Scene and Heard

Artists fuse dark poetry, music

Mark Malefyt performs at the Brewstation on Saturday, Jan. 8. RON HARTMAN/CHRONICLE PHOTO

COTTAGE GROVE – Life experiences. Mark Malefyt has enjoyed – and endured – his fair share of them. As a singer-songwriter, he loves being able to share many of those stories and the songs they inspired. 

“I was playing a pub in a little village in Ireland and there was a family there and they even knew a lot of the cover songs I was playing,” Malefyt recalled. “I went to take a break and the father asked if he could play my guitar and said the boy who was sitting next to me was only 14 and when he came back from the bathroom he sang this song and the whole place you could hear a pin drop. It was an amazing, amazing performance.” 

Malefyt then did his own stirring rendition of that song – “Lakes of Pontchartrain” – for the Brewstation crowd Saturday night. 

“It was written in the 1800s, it’s an old traditional song,” Malefyt said. “I don’t think they know who wrote the song.”

Catchy phrases and funny song titles are some of Malefyt’s specialties. Among the Roseburg resident’s gems: “Whitecaps on the Water, White Knuckles on the Wheel” … “The Future Ain’t What It Used To Be” … and, “I Really Should Have Stayed Away From Whiskey.”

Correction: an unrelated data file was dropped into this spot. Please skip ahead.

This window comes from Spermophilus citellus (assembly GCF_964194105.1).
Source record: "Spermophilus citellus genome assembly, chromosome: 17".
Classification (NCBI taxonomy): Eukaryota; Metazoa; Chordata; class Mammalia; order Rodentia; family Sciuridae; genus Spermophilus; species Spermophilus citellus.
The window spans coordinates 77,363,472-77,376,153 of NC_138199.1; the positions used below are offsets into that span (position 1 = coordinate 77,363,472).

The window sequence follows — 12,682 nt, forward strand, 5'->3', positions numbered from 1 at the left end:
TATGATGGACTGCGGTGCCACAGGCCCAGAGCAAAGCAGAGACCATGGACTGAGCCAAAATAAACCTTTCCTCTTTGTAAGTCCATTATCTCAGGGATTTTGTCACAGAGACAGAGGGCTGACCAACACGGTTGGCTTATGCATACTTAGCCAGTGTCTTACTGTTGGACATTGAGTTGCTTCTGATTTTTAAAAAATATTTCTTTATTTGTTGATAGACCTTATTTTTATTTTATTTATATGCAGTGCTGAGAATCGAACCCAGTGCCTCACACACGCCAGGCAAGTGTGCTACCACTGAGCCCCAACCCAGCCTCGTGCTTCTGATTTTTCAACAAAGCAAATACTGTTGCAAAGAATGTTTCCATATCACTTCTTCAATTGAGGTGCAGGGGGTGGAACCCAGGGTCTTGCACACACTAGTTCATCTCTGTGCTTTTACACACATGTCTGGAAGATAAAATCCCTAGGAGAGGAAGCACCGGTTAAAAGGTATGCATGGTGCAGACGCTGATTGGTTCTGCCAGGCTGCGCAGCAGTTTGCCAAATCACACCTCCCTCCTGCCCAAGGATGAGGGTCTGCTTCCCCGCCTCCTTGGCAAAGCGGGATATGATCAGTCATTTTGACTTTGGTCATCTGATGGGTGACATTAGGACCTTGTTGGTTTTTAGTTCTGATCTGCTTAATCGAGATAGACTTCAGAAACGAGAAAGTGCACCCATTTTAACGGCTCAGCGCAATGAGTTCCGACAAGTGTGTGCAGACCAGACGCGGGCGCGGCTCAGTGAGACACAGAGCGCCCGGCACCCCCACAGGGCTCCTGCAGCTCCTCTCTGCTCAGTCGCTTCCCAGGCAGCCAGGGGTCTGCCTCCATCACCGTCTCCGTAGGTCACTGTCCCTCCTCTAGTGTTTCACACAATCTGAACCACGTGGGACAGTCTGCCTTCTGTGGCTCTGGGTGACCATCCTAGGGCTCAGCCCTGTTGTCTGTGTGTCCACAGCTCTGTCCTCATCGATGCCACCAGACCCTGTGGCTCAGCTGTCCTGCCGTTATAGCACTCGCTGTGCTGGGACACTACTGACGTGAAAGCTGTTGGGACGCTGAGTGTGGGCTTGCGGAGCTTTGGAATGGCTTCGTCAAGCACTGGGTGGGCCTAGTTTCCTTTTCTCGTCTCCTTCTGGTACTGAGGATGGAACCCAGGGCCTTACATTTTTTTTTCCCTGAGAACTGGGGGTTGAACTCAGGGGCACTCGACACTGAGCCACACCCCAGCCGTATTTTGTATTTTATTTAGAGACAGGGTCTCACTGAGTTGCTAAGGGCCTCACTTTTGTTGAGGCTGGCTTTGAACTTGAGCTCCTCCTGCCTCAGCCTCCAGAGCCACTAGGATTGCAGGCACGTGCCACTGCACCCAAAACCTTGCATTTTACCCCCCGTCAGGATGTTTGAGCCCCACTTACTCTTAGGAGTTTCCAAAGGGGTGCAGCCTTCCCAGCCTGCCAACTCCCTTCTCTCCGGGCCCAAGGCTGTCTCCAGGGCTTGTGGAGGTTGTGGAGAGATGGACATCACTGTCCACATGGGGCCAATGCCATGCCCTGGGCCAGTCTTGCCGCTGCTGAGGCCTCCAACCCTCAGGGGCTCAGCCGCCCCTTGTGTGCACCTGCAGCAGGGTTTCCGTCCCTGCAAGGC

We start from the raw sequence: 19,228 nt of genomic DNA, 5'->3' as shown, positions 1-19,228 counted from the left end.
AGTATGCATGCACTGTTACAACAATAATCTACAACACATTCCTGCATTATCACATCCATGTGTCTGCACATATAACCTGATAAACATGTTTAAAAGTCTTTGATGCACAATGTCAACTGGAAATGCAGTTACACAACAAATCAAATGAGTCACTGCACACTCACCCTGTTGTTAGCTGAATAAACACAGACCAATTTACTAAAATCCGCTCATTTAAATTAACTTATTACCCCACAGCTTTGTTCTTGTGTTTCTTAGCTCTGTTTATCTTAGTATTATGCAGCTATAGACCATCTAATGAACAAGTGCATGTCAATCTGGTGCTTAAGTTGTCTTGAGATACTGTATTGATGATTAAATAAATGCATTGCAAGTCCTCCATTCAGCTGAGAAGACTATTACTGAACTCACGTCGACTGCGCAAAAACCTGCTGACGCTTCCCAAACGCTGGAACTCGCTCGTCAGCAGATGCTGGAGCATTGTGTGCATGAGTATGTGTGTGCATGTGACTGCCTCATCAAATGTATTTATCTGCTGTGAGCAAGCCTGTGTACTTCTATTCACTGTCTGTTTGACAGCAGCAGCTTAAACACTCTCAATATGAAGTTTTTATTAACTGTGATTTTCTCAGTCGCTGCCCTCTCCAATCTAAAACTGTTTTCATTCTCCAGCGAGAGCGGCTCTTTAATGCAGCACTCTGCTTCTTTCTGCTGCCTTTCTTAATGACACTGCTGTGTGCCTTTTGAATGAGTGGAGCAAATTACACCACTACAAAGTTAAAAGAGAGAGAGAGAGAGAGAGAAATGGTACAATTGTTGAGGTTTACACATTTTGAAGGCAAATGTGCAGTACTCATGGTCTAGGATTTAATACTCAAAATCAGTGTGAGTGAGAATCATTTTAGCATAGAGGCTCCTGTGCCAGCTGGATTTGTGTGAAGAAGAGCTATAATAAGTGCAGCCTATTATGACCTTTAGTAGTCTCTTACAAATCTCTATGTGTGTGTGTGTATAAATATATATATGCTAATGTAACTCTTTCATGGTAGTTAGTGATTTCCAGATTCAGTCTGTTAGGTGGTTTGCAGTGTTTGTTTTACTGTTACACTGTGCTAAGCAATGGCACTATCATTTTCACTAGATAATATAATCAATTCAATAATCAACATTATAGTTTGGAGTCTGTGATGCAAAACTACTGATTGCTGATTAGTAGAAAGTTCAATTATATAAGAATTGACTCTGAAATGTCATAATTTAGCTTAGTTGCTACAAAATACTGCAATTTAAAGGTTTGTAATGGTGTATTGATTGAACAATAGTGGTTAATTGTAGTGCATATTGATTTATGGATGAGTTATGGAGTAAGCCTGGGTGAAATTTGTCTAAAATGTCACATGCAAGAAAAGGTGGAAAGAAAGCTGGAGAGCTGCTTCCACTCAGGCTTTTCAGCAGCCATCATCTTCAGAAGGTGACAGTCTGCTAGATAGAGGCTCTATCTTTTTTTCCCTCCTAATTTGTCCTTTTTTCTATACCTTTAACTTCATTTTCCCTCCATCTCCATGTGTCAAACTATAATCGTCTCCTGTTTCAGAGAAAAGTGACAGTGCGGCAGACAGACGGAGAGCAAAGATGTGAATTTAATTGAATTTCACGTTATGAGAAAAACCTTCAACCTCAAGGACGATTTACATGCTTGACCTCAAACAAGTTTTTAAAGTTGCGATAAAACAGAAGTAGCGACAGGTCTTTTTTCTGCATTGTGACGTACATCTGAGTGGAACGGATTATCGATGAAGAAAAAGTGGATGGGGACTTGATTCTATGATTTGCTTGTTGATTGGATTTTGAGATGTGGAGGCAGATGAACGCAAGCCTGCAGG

The 59-year-old Michigan native played in a five-piece hard rock and blues band for several years. When Covid hit, he started sharing gigs with other solo artists but said he prefers to perform alone. Which is understandable, because he’s comfortable connecting with fans. 

Malefyt, who plays frequently at the Brewstation, says he got the songwriting “bug” about 10 years ago. He eventually met Richard Wells, a poet and short story writer in Seattle. Together, they tried to merge their talents – dark poetry and music.

It worked.

“He was shocked; I did a full six-track recording and I sent it to him in Mexico City with six members of his family,” Malefyt said, “and they were like, ‘Wow!’ And I’m like, ‘Perfect!’”

“He sent me like six, and four I said no, but two I looked at and said I can do something with these. 

“One I changed two or three words and another I scrapped a couple of verses and wrote my own, and rearranged stuff, and he said go for it, this is collaboration. He’s gonna be there in Mexico when I’m there, so hopefully we can write some more. 

“But now we both have a piece of art that’s ours. It’s different. It’s not his song and it’s not my song.” 

Just more interesting life experiences for an interesting singer-songwriter.



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